Despite being in lockdown I have been amazed at how little time I have had to catch up on my reading.
Nonetheless, I have been able to delve into a little-known, but fascinating book by Jan Morris, who wrote under the name James Morris until 1972, which was published in 1963 for the World Bank. Entitled The Road to Huddersfield: A Journey to Five Continents, it is anything but a travelogue; rather it is a profound prophecy of our planet’s future.
The Road to Huddersfield, however, does not dwell on the undoubted beauty of the Pennine Hills, in which the town nestles.Rather, it takes its theme from the industrial revolution of two centuries earlier, and the reality that it was here in Huddersfield that a technological revolution was born.
Engines, driven by the simple power of the moorland rivers and streams, used cogs, iron and grease to replace the efforts of men.
These transformed Huddersfield in just 50 years from a small village into an industrial town with, quite literally, many hundreds of mill chimneys belching black smoke into the clear blue sky of an unsuspecting world.
Despite its negative impacts, however, Ms Morris highlights how this energy and entrepreneurship went on to transform the wealth and creativity of Britain.
Sixty years ago, she forecast accurately that nation after nation across the five continents would rush to emulate the same transformation Huddersfield had.
In truth, one only has to look at India and China to see how rapidly former agricultural economies have been transformed into industrial and technological power houses.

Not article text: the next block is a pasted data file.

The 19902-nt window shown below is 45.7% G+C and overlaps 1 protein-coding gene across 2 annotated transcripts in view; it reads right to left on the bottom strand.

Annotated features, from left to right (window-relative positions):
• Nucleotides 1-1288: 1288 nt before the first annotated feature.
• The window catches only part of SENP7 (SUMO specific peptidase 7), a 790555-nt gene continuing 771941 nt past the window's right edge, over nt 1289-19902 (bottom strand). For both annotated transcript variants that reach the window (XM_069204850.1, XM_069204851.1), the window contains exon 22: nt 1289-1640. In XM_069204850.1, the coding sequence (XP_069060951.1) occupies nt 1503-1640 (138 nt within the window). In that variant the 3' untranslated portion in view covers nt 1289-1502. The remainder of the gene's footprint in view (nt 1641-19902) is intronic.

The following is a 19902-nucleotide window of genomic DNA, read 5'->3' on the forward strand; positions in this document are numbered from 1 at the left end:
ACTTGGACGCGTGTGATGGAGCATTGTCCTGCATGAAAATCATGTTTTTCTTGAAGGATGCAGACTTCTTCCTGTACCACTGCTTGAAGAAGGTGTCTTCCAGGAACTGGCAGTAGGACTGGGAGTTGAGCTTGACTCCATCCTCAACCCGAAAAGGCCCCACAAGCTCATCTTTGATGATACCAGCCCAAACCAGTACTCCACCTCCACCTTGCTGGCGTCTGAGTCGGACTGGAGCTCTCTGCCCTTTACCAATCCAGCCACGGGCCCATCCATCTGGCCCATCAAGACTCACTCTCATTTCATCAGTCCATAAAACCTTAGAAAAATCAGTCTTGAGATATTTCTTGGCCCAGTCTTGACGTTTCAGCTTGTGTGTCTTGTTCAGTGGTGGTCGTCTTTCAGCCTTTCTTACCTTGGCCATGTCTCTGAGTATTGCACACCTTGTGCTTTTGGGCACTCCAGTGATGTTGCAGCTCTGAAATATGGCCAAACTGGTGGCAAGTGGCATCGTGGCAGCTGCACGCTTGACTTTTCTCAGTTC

What she failed to foresee was the damage that industrialisation would do to our environment, and that climate change, driven by mankind’s pollution of the atmosphere, would have the potential to destroy much of the world’s habitat.
It also puts into perspective the comments from the newer industrialised countries when we criticise them for creating pollution; that we have enjoyed the benefits of growth, and now it’s their turn.
There are nonetheless reasons to be optimistic about the future. Not 30 miles from Huddersfield lies the River Don, which was once the most polluted river in Europe, yet it is now clean enough for salmon to return.
Equally, during this lockdown we have gone two months without generating any power from coal. This in particular is probably one of the strongest indicators yet that the road to Huddersfield is one which, if not paved with gold, is ultimately one where we can anticipate that the quality of life across the world can be improved for all its citizens.
Ken Davy is chairman of The SimplyBiz Group